Let's say you get referred a huge case that ends up being many thousands of dollars. You may want to reward the referrer with a $300 day spa or $500 Nordstrom shopping certificate. Whatever you do the referring patient ends up getting a benefit, which means they are more likely to refer again. Send these rewards to their work address (not home). That way more people get to find out how generous you are. Bottom line: Don't let patients leave your practice empty handed.

Next Week: More Internal and External Marketing Techniques.

Howie Horrocks is the Author of More Unlimited New Patients . To order

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Insurance and Radiographs


Tom Limoli, Jr.

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Look Beyond What Can Be Seen - It just might surprise you...

Much has already been written concerning Evidenced Based Dentistry and its associated Parameters of Care. For those just now returning from Mars - evidence based parameters of care is nothing more than the scientific analysis of when you do what you do as compared to how you do it if you actually do anything? Or to put it simply - are we doing the appropriate treatment at the appropriate sequential time for the specific needs of an individual patient.

Parameters of care are very different and many say should not be confused with or influenced by a benefit plans parameter of payment . This two lane road moves in both directions as parameters of payment should not govern or direct parameters of care.

Why?

A benefit plans parameter of payment is guided primarily by the strength of the plan purchasers' almighty dollar. The more one pays for a plan - the richer the benefits available to the enrollees. High dollar plans have high dollar benefits. Conversely, low dollar plans don't have a whole lot of covered benefits. One might benefit prophylaxis every six months while the other acknowledges the procedure one, two or three times a benefit year.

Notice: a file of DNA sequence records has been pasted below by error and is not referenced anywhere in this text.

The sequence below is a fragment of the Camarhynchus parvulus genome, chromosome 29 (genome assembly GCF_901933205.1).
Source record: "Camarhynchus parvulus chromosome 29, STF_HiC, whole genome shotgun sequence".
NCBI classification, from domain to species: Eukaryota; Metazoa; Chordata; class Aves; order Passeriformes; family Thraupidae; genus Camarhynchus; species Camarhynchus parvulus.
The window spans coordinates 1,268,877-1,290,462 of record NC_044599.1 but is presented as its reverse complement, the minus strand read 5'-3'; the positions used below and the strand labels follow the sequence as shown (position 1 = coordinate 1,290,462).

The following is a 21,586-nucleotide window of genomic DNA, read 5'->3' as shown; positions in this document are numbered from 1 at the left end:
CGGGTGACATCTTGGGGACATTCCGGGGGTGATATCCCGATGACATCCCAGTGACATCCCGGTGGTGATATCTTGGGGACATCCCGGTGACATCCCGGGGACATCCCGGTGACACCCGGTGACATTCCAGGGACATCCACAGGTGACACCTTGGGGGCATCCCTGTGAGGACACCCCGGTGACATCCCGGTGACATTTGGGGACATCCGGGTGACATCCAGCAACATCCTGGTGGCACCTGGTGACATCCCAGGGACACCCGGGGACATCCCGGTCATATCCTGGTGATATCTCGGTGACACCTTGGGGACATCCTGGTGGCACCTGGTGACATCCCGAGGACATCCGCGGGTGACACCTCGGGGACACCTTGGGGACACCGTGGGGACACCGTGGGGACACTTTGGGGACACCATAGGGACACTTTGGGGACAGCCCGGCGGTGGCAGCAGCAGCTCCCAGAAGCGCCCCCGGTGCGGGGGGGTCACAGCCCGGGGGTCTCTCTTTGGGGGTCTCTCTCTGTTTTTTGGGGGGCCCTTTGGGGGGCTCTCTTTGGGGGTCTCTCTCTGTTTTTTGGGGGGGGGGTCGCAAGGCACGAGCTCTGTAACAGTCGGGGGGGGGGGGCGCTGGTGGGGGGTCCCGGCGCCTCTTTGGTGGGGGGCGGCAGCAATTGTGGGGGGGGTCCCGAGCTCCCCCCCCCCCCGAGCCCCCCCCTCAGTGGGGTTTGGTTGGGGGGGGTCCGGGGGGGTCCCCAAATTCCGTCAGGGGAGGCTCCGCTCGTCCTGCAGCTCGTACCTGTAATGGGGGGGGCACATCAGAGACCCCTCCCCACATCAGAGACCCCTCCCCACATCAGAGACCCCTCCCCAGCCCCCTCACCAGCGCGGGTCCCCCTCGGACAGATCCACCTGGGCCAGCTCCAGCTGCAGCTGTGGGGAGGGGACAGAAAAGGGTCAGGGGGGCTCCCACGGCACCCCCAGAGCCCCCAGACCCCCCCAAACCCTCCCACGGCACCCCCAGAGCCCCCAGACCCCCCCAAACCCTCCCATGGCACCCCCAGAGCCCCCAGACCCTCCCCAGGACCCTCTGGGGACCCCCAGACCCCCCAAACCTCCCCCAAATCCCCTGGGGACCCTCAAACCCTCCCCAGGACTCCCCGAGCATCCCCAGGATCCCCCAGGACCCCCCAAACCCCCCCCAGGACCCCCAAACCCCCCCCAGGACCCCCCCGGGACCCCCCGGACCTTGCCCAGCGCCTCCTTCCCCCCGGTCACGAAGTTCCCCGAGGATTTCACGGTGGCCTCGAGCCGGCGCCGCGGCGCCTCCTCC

So which plan actually costs more? Which plan has the overall greater benefit to the patient? Are the two actually one in the same ? Are higher preventive benefits actually reducing the need for more costly restorative, periodontal and/or surgical therapies? These are the questions asked by plan purchasers as well as dental researchers.

This quagmire is more accurately brought to light than with the simple irradiation of a few bitewing films.

The patients benefit plan may say: "Bitewing radiographs are reimbursed twice in a calendar year." To most dental offices this means: "Take bitewings every six months when the patient comes in for a prophy." Many offices, following this thinking, have been audited and asked to refund thousands of dollars previously reimbursed for these radiographs. Why? Because there was no documentation in the patient record indicating why the radiographs were ordered and/or what was found (diagnosed) by the doctor upon reviewing the prescribed films.

There is no liability for payment by a patient or insurance company for simply taking radiographs. There is liability for payment when the dentist puts on the hat of radiologist and determines that there is, or is not, suspected pathology and subsequently enters those findings in the patient record as a separate dated and signed report, or, even better, as part of the treatment record for that day's visit. Read carefully: If there is no documentation of radiographic findings, there is no liability for payment. In this situation, if payments have already been made, the office may indeed be required to refund those monies.

The need for radiographs is not being determined by the benefit plan; the criteria are based solely on the clinical needs of the patient as documented in the patient's record.

The ADA Council on Scientific Affairs in JADA, Vol.132, February 2001, p.234 specified:

"Routine use of radiography as a part of periodic examinations (evaluations) of all patients is an inappropriate practice. Because each patient is different from the next, radiographic examination should be individualized . The nature and extent of the diagnosis required for patient care constitute the only rational basis for determining the need, type and frequency of radiographic examination."